My addition would be Google Voice. I love the fact I can call my own phone number and then receive a transcript (fairly accurate if I speak slowly) of the conversation. It’s easy for me to then clean it up and adapt it as a blog post. I can also embed the audio if I decide to go the audio blog route. and as an added bonus, I can use the audio as part of a podcast.
I also like leaving myself audio notes with ideas for future blog posts.
As a PC user, and a chronic copy-and-paster, I am also in love with ClipMate. This nifty add-on boosts the power of Windows’ clipboard functions. It’s strongest tool is the ability to hold thousands of ‘clips’ in reserve – rather than just one.
What Web tools are you using to be a more productive blogger?
We caught up with Lucien Burm, founder of Kimengi, which has created an interesting new tool for bloggers called feedforward (see demo). Here’s the interview.
1. How do you explain what feedforward and Kimengi do to people who have never heard of them before?
The first thing I say is that we create a more lateral web, but most of times I need to explain two things first: recommendations and widgets.
Everyone knows about recommendations that webshops provide, such as ‘people bought this, also bought…’. So at first I explain to people that this is the functionality we provide. Then I talk about our widget as a very smart website within a website that can create the same kind of recommendations on your blog/title and even better. It is better because all widgets on all participating sites can work together creating cross-site recommendations. And then, the recommendations are not only based on what other people liked, we look into context too. read more
Hi everyone! Just a quick weekend announcement to let you know about a new resource page from The Blog Herald.
It’s the Blog Conferences page, and while it’s very much a work in progress, we present it to you with the invitation to help us make it the best list anywhere (and map, and calendar) of upcoming conferences and events for bloggers.
There’s a 2009 blogging conferences map that lets you look at the locations of offline events, as well as a calendar that lets you see when each event is taking place.
And of course we’ve got an itemized list, chronologically sorted, of this year’s planned blogger meetups (BlogWorld,BlogHer, Web 2.0 Summit, etc.).
Well, what are you waiting for? Head on over to our new blogger conference list and let us know if there’s any information you’d like to add!
With so many hours spent cruising the Web, it’s a guarantee that you’ll come across useful links that you’ll want to share with a friend or revisit at a later date. We all have our own methods. Personally, I crack open Notepad and save lists – named by date – on my desktop.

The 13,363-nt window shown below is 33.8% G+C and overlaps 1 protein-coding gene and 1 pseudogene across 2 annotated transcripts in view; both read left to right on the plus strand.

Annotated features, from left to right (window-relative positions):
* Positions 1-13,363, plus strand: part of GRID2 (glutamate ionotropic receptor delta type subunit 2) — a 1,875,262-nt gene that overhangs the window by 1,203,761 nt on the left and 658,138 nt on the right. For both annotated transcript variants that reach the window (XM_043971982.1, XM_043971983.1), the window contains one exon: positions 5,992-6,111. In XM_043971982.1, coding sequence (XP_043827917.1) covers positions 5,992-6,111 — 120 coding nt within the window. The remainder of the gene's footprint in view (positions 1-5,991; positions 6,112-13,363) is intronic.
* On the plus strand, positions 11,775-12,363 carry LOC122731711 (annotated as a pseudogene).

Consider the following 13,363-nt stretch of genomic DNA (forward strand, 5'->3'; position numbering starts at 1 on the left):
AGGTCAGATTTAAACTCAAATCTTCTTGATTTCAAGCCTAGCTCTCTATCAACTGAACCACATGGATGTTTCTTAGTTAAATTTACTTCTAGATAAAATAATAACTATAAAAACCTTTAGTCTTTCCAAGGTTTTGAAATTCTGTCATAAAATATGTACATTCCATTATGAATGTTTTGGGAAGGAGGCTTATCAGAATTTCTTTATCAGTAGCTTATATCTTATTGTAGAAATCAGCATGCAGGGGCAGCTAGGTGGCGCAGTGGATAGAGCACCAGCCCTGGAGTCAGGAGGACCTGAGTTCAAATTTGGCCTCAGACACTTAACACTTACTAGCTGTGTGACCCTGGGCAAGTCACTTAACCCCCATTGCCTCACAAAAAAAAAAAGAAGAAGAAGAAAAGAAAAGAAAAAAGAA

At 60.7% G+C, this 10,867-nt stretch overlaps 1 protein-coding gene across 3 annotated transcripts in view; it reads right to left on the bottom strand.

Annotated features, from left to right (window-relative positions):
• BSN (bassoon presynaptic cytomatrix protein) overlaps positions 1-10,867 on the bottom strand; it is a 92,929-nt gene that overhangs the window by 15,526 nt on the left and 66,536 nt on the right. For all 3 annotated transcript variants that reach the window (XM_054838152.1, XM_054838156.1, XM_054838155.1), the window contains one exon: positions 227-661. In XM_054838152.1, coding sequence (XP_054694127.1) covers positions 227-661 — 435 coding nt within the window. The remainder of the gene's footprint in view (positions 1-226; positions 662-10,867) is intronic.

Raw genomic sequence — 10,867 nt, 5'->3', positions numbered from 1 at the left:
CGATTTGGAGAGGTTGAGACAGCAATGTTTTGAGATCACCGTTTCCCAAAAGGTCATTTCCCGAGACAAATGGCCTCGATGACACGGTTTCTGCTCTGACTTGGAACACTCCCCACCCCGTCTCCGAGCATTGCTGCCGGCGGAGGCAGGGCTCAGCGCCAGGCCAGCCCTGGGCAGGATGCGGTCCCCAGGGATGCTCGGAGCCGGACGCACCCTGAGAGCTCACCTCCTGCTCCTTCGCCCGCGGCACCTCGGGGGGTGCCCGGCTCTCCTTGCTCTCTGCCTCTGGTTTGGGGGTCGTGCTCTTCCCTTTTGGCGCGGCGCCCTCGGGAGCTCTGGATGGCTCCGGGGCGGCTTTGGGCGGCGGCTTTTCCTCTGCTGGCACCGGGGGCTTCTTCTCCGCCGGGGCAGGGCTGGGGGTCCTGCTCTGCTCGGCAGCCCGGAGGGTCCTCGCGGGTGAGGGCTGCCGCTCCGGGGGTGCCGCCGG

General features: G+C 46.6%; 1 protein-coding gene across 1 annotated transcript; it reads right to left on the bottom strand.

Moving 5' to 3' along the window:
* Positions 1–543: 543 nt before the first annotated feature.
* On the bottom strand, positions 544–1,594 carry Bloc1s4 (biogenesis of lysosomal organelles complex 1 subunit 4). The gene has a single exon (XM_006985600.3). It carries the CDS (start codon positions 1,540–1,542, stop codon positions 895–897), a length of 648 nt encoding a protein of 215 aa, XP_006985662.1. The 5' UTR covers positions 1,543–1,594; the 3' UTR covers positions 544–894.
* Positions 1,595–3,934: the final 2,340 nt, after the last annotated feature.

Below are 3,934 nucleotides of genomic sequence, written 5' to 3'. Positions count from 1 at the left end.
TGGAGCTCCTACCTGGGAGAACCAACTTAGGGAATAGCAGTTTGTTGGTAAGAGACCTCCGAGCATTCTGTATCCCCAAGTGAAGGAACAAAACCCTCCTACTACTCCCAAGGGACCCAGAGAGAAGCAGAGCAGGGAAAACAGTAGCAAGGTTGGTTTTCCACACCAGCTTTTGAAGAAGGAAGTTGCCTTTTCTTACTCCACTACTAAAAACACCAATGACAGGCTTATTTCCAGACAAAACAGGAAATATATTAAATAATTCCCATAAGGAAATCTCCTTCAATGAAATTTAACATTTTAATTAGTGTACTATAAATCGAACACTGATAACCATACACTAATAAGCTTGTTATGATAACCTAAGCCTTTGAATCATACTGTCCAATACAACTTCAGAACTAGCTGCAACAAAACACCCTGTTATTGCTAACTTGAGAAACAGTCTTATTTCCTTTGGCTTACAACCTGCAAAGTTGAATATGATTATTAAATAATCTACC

There’s a war going on, a web browser war, where you are the grand prize. The participating players all want to be your number one choice when surfing the web, and the #1 reason for this is search engine ad dollars. That’s right, every web browser has a search field connected to a premiere search engine, and although you can swap it, you can be sure that the company behind the browser will earn money whenever you search with this field, and then click a link. Apple does it with the Safari search field, Mozilla does it in Firefox, Flock does it, and so on. Even Microsoft does it, with the extra spinoff to try and add more users to its Live Search site, another war going on with Google there.
So Flock took money, $15 million, and it doesn’t surprise me one bit. As Mark Evans notes, there’s a lot of potential money in social networks in the future, but the immediate money is in search engine traffic. To be hones, I don’t think Flock will be the leading web browser for social network users in the future. It’s more likely that the big players, being Firefox and Internet Explorer, adds this functionality through brilliant extensions, or that the social networks repack and rebrand browsers to release themselves.
The web analytics program, Woopra, that generated massive enthusiasm when John Pozadzides presented it at WordCamp Dallas, will release a new beta version on Friday along with thousands of requests for access granted.
“We are excited to be able to extend the Woopra Real Time Analytics service to an additional 10,000 users beginning Friday April 25,” said Jad Younan, CTO of iFusion Labs. “The infrastructure has been holding up well for the roughly 4,000 users who have been on the system the last few weeks, and this is the next step in our phased approach as we scale the business.”
Elie Khoury, iFusion Labs’ CIO, added, “In addition to the mass approvals for Webmasters who have been waiting patiently, we will be releasing a new version of the Woopra client application with bug fixes and a number of new features.”
Many of us, myself included, use Skype daily as professional bloggers. In my cast, it’s just one of the ways in which I keep in touch with other bloggers, article sources, and so on – but more importantly, it’s my inbound business line and voicemail system.
VA: Where does today’s announcement of the new calling subscriptions fit in the ease-of-use department?
JS: That’s right, we’ve just announced unlimited long-distance calling to over a third of the world’s population. For those who haven’t heard about it yet, you can basically make worry-free calls any time of the day and not be tied down by a long term contract – or high cost. You only pay a flat-rate monthly fee and you can make calls to landlines in the country of your choice to up to 34 destination countries worldwide. While these subscriptions are a great value, the main thrust was actually to make it even easier for people – not worrying about keeping the clock ticking while talking with your girlfriend in
Josh talks about his initial observations on the company, their new unlimited long-distance calling options, and other plans for Skype in the future.